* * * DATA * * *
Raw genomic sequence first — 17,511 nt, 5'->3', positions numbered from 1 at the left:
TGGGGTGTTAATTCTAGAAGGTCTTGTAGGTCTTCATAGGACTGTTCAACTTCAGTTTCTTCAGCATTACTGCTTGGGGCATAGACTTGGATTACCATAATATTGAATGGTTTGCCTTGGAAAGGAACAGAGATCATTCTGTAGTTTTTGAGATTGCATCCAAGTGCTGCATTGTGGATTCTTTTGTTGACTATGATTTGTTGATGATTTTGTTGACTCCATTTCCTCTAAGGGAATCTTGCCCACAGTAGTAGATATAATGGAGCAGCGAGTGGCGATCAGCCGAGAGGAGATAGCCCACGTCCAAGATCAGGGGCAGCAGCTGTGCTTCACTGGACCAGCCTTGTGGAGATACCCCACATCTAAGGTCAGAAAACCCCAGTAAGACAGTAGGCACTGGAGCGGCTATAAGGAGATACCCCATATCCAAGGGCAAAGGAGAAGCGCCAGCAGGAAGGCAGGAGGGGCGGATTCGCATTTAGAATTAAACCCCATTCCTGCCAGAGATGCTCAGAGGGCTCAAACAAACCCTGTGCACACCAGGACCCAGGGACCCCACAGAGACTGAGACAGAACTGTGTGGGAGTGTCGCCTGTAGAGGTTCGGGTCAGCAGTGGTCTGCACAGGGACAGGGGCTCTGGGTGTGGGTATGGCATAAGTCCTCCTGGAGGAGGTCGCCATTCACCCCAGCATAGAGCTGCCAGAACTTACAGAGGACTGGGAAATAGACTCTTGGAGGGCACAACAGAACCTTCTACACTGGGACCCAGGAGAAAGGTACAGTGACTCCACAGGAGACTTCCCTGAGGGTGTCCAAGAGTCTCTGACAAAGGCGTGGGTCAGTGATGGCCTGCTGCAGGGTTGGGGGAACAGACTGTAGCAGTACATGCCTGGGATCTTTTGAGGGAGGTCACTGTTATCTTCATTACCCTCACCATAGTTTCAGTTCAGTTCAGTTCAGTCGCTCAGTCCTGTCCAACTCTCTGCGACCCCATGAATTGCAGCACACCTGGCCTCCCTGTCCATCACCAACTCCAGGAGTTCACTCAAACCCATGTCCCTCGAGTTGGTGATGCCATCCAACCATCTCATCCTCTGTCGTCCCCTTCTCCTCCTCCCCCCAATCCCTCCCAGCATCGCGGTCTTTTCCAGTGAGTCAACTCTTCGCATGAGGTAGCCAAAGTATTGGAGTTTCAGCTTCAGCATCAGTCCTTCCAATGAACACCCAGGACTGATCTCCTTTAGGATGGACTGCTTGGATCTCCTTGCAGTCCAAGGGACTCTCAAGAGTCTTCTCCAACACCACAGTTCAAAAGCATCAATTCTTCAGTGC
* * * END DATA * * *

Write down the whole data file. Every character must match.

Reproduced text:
Raw genomic sequence first — 17,511 nt, 5'->3', positions numbered from 1 at the left:
TGGGGTGTTAATTCTAGAAGGTCTTGTAGGTCTTCATAGGACTGTTCAACTTCAGTTTCTTCAGCATTACTGCTTGGGGCATAGACTTGGATTACCATAATATTGAATGGTTTGCCTTGGAAAGGAACAGAGATCATTCTGTAGTTTTTGAGATTGCATCCAAGTGCTGCATTGTGGATTCTTTTGTTGACTATGATTTGTTGATGATTTTGTTGACTCCATTTCCTCTAAGGGAATCTTGCCCACAGTAGTAGATATAATGGAGCAGCGAGTGGCGATCAGCCGAGAGGAGATAGCCCACGTCCAAGATCAGGGGCAGCAGCTGTGCTTCACTGGACCAGCCTTGTGGAGATACCCCACATCTAAGGTCAGAAAACCCCAGTAAGACAGTAGGCACTGGAGCGGCTATAAGGAGATACCCCATATCCAAGGGCAAAGGAGAAGCGCCAGCAGGAAGGCAGGAGGGGCGGATTCGCATTTAGAATTAAACCCCATTCCTGCCAGAGATGCTCAGAGGGCTCAAACAAACCCTGTGCACACCAGGACCCAGGGACCCCACAGAGACTGAGACAGAACTGTGTGGGAGTGTCGCCTGTAGAGGTTCGGGTCAGCAGTGGTCTGCACAGGGACAGGGGCTCTGGGTGTGGGTATGGCATAAGTCCTCCTGGAGGAGGTCGCCATTCACCCCAGCATAGAGCTGCCAGAACTTACAGAGGACTGGGAAATAGACTCTTGGAGGGCACAACAGAACCTTCTACACTGGGACCCAGGAGAAAGGTACAGTGACTCCACAGGAGACTTCCCTGAGGGTGTCCAAGAGTCTCTGACAAAGGCGTGGGTCAGTGATGGCCTGCTGCAGGGTTGGGGGAACAGACTGTAGCAGTACATGCCTGGGATCTTTTGAGGGAGGTCACTGTTATCTTCATTACCCTCACCATAGTTTCAGTTCAGTTCAGTTCAGTCGCTCAGTCCTGTCCAACTCTCTGCGACCCCATGAATTGCAGCACACCTGGCCTCCCTGTCCATCACCAACTCCAGGAGTTCACTCAAACCCATGTCCCTCGAGTTGGTGATGCCATCCAACCATCTCATCCTCTGTCGTCCCCTTCTCCTCCTCCCCCCAATCCCTCCCAGCATCGCGGTCTTTTCCAGTGAGTCAACTCTTCGCATGAGGTAGCCAAAGTATTGGAGTTTCAGCTTCAGCATCAGTCCTTCCAATGAACACCCAGGACTGATCTCCTTTAGGATGGACTGCTTGGATCTCCTTGCAGTCCAAGGGACTCTCAAGAGTCTTCTCCAACACCACAGTTCAAAAGCATCAATTCTTCAGTGC